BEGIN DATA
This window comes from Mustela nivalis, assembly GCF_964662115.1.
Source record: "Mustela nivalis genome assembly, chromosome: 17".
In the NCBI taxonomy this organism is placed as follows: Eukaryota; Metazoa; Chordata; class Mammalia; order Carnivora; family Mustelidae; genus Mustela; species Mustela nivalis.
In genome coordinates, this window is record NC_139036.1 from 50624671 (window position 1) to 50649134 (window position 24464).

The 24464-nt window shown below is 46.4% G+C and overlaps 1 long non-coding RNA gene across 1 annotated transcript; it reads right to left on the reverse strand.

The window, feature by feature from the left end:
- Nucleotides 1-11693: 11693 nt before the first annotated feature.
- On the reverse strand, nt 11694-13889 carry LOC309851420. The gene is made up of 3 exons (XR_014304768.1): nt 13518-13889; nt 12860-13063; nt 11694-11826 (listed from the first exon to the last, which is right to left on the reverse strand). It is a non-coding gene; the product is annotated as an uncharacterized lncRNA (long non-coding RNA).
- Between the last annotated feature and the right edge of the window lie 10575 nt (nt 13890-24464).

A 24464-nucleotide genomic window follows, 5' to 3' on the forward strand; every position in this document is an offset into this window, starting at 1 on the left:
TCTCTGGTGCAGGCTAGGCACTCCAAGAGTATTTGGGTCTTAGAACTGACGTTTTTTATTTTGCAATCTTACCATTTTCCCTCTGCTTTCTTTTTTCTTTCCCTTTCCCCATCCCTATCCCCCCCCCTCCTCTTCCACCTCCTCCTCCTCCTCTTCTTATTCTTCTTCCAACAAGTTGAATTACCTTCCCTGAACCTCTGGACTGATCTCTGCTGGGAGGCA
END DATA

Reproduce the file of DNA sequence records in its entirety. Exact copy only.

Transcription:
This window comes from Mustela nivalis, assembly GCF_964662115.1.
Source record: "Mustela nivalis genome assembly, chromosome: 17".
In the NCBI taxonomy this organism is placed as follows: Eukaryota; Metazoa; Chordata; class Mammalia; order Carnivora; family Mustelidae; genus Mustela; species Mustela nivalis.
In genome coordinates, this window is record NC_139036.1 from 50624671 (window position 1) to 50649134 (window position 24464).

The 24464-nt window shown below is 46.4% G+C and overlaps 1 long non-coding RNA gene across 1 annotated transcript; it reads right to left on the reverse strand.

The window, feature by feature from the left end:
- Nucleotides 1-11693: 11693 nt before the first annotated feature.
- On the reverse strand, nt 11694-13889 carry LOC309851420. The gene is made up of 3 exons (XR_014304768.1): nt 13518-13889; nt 12860-13063; nt 11694-11826 (listed from the first exon to the last, which is right to left on the reverse strand). It is a non-coding gene; the product is annotated as an uncharacterized lncRNA (long non-coding RNA).
- Between the last annotated feature and the right edge of the window lie 10575 nt (nt 13890-24464).

A 24464-nucleotide genomic window follows, 5' to 3' on the forward strand; every position in this document is an offset into this window, starting at 1 on the left:
TCTCTGGTGCAGGCTAGGCACTCCAAGAGTATTTGGGTCTTAGAACTGACGTTTTTTATTTTGCAATCTTACCATTTTCCCTCTGCTTTCTTTTTTCTTTCCCTTTCCCCATCCCTATCCCCCCCCCTCCTCTTCCACCTCCTCCTCCTCCTCTTCTTATTCTTCTTCCAACAAGTTGAATTACCTTCCCTGAACCTCTGGACTGATCTCTGCTGGGAGGCA